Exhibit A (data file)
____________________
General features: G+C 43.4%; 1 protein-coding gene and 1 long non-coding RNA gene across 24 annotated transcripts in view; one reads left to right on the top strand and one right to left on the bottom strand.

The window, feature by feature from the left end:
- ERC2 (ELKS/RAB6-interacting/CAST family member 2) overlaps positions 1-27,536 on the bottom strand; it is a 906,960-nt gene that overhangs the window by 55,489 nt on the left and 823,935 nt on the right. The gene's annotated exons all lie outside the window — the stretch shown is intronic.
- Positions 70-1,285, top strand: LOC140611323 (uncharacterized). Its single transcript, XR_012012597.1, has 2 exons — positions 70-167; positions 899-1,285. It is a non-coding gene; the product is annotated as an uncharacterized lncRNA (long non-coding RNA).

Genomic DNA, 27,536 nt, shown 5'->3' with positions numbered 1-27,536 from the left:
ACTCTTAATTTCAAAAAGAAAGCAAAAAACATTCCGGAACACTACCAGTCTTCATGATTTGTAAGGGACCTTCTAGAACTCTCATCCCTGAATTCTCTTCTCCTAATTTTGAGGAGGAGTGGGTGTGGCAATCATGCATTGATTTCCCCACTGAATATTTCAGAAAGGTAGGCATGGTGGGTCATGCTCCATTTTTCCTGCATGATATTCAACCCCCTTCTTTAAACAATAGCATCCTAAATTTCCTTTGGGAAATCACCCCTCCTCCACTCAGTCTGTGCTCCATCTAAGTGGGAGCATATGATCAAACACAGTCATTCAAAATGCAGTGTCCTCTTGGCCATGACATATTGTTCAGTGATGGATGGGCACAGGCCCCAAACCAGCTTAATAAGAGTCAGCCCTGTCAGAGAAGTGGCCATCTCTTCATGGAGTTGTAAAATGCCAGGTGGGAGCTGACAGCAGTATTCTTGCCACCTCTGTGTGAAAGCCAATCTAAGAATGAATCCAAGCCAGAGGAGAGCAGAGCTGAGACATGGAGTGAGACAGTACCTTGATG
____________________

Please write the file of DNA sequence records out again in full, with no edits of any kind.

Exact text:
General features: G+C 43.4%; 1 protein-coding gene and 1 long non-coding RNA gene across 24 annotated transcripts in view; one reads left to right on the top strand and one right to left on the bottom strand.

The window, feature by feature from the left end:
- ERC2 (ELKS/RAB6-interacting/CAST family member 2) overlaps positions 1-27,536 on the bottom strand; it is a 906,960-nt gene that overhangs the window by 55,489 nt on the left and 823,935 nt on the right. The gene's annotated exons all lie outside the window — the stretch shown is intronic.
- Positions 70-1,285, top strand: LOC140611323 (uncharacterized). Its single transcript, XR_012012597.1, has 2 exons — positions 70-167; positions 899-1,285. It is a non-coding gene; the product is annotated as an uncharacterized lncRNA (long non-coding RNA).

Genomic DNA, 27,536 nt, shown 5'->3' with positions numbered 1-27,536 from the left:
ACTCTTAATTTCAAAAAGAAAGCAAAAAACATTCCGGAACACTACCAGTCTTCATGATTTGTAAGGGACCTTCTAGAACTCTCATCCCTGAATTCTCTTCTCCTAATTTTGAGGAGGAGTGGGTGTGGCAATCATGCATTGATTTCCCCACTGAATATTTCAGAAAGGTAGGCATGGTGGGTCATGCTCCATTTTTCCTGCATGATATTCAACCCCCTTCTTTAAACAATAGCATCCTAAATTTCCTTTGGGAAATCACCCCTCCTCCACTCAGTCTGTGCTCCATCTAAGTGGGAGCATATGATCAAACACAGTCATTCAAAATGCAGTGTCCTCTTGGCCATGACATATTGTTCAGTGATGGATGGGCACAGGCCCCAAACCAGCTTAATAAGAGTCAGCCCTGTCAGAGAAGTGGCCATCTCTTCATGGAGTTGTAAAATGCCAGGTGGGAGCTGACAGCAGTATTCTTGCCACCTCTGTGTGAAAGCCAATCTAAGAATGAATCCAAGCCAGAGGAGAGCAGAGCTGAGACATGGAGTGAGACAGTACCTTGATG